Throw Out Fifty Things

Monday Morning Motivator-FROSTY WINDS MAY BLOW...




This time of year always makes me think of my mom. She loved Christmas and everything that went with it, especially our traditions. We never decorated our tree until Christmas Eve (and did it with great fanfare and creative abandon..) And even when my brother and I were all grown up, we never failed to listen to Loretta Young telling the story of “The Littlest Angel.” Then, on Christmas morning each of us opened up one present at a time and shouted, “Opening!” as we ripped off the paper. 


When Jim and I were married and our daughters, Kate and Abigail, were born, we carried on my family’s holiday traditions - and created some of our own. One is particularly precious to me. There’s a wonderful church around the corner from our apartment that has a children’s Christmas pageant every year.  Children of all ages - from 3 to thirteen - participate. Tiny, exuberant angels (Kate and Abigail were among them when they were little) run down the aisle flapping their arms, then small, fur-wrapped shepherds carry noisy, live lambs, followed by wise men (looking very serious) carrying lanterns, and as a finale, Mary arrives on a donkey, led by Joseph. All the while, the most wonderful Christmas music is sung by everyone in the standing-room-only church. My favorite is “In the Bleak Mid-Winter...frosty winds may blow..." Of course, my parents always came to NYC to join us. Not to be together on Christmas Eve would’ve been unthinkable.


But one Christmas Eve sticks stubbornly in my that reminds me that in addition to the cooking, shopping, wrapping, “opening” and singing there might be another important tradition to start: taking care of each other. Here’s why: This particular Christmas Eve was especially cold, “frosty winds” were definitely blowing and as our whole family walked to the corner of 88th Street and turned onto Fifth Avenue to head to the church, an icy blast hit my mom like a freight train. She clutched her chest and couldn’t take another step. “I’m sorry,” she kept saying, “I really am...I should’ve taken my pills..” I was thunderstruck. Why hadn’t I realized how hard it would be for her to walk against the wind? Why hadn’t we gotten the car out and driven her? What was I thinking? My mom had emphysema and shortness of breath was an ever-present challenge. But an icy blast made it almost unbearable. I shielded her from the wind as we walked back to our apartment and after she rested we drove her to church in a warm car. The pageant was as beautiful and moving as ever. But I never made that mistake again. I just wish I hadn’t made it in the first place..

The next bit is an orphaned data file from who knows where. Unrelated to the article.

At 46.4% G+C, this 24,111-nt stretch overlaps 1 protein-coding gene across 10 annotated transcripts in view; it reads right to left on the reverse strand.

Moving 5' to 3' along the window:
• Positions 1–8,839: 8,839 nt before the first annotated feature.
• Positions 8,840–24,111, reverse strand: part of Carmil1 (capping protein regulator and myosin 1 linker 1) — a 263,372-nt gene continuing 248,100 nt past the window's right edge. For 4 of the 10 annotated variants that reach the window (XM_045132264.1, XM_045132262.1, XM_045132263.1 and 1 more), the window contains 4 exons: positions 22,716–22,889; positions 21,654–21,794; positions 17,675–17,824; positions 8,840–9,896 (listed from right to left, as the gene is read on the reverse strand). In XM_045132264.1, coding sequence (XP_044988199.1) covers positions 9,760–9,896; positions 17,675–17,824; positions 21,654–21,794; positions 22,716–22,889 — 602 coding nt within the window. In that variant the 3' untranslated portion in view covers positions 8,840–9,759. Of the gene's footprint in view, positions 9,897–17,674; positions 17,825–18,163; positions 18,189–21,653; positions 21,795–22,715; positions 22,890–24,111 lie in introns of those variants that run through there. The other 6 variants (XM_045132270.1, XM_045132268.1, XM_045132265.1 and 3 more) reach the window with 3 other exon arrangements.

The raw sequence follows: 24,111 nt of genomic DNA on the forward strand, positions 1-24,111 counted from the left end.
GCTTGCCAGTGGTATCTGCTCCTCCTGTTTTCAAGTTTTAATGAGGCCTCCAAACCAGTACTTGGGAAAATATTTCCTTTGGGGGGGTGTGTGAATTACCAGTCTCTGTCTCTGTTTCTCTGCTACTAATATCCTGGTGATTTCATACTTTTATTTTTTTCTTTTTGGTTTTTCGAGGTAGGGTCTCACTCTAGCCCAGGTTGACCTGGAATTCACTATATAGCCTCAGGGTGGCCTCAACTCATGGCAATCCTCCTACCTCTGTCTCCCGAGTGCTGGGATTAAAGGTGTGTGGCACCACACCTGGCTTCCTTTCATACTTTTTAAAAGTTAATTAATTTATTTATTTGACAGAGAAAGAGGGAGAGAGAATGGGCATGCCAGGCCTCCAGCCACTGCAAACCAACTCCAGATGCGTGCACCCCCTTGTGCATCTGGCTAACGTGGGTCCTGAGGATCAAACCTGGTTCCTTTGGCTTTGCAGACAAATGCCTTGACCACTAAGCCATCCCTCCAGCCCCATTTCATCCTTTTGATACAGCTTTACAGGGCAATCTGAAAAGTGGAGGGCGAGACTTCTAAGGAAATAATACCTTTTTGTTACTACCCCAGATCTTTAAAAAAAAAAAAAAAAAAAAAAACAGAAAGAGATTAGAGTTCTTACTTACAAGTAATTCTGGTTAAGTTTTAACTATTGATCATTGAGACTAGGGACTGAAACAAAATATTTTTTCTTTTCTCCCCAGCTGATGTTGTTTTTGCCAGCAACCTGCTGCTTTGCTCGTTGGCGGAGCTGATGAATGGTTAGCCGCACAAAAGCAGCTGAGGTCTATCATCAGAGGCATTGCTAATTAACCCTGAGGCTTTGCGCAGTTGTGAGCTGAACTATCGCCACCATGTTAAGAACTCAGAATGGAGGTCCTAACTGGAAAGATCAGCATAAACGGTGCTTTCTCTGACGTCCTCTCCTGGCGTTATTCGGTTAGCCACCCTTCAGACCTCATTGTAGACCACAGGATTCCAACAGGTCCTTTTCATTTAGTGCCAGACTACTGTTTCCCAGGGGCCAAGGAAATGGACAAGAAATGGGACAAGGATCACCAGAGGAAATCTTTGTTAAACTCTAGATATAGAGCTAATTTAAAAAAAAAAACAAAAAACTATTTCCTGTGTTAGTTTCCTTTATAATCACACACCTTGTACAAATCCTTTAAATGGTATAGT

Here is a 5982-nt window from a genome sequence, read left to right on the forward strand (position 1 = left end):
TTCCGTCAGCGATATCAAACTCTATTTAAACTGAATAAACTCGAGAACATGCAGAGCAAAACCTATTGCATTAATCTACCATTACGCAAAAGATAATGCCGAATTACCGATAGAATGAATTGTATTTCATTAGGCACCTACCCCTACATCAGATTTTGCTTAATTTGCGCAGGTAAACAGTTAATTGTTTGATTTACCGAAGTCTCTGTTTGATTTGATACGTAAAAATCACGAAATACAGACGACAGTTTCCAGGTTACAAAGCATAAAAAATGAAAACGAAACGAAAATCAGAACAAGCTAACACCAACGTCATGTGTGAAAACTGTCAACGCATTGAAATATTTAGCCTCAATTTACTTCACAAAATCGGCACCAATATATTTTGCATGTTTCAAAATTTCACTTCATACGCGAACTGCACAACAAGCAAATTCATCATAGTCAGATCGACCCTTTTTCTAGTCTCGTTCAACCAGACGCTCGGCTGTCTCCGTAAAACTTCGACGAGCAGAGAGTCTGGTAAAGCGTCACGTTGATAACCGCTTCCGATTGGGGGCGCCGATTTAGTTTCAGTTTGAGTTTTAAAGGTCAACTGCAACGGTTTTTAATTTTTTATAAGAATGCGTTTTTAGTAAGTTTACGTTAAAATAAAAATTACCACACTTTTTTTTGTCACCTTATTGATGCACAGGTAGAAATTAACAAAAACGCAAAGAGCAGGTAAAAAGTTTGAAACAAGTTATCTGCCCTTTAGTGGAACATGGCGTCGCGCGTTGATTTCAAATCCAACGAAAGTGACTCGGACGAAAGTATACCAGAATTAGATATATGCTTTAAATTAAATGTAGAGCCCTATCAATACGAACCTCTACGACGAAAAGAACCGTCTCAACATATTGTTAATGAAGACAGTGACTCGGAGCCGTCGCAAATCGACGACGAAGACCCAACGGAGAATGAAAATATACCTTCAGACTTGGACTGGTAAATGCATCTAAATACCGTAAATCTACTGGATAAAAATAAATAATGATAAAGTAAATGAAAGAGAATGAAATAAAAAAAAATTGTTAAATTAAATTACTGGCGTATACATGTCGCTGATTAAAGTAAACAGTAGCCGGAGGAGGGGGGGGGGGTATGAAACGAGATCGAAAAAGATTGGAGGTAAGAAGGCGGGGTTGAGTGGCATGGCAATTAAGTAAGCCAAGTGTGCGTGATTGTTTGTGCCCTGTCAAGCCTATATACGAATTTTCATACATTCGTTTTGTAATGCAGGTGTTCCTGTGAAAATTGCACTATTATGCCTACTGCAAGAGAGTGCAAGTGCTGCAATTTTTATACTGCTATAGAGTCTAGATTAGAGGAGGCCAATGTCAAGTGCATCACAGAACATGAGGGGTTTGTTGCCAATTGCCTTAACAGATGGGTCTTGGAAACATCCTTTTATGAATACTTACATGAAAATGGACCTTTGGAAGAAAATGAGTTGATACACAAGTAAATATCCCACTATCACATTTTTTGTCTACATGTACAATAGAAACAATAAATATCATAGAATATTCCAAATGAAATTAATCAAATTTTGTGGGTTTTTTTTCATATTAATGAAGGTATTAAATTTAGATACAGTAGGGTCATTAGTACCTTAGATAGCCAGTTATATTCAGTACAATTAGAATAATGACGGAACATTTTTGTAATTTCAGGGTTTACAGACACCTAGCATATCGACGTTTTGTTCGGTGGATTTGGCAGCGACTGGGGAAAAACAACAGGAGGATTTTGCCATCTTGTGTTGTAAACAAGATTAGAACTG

So here’s my message: If somebody you love has a serious or chronic illness, take extra good care of them during the holidays. Be vigilant. Try to imagine how even one flight of stairs, one minute too long standing in line, or one blast from a “frosty wind” can completely knock them out. Make sure they’re bundled up warmly, that they rest periodically, that they take their meds no matter what -  and that they know that you hard it can be. And that it’s okay. The angels, shepherds, wise men and donkeys will still play their parts. You play yours: Take good care of them. And while you’re at it, take care of yourself, okay? (Watch out for those frosty winds...)

Gail Blanke’s Lifedesigns©2012 All Rights Reserved

Views: 159

Reply to This

© 2016   Created by Gail Blanke.   Powered by

Badges  |  Report an Issue  |  Terms of Service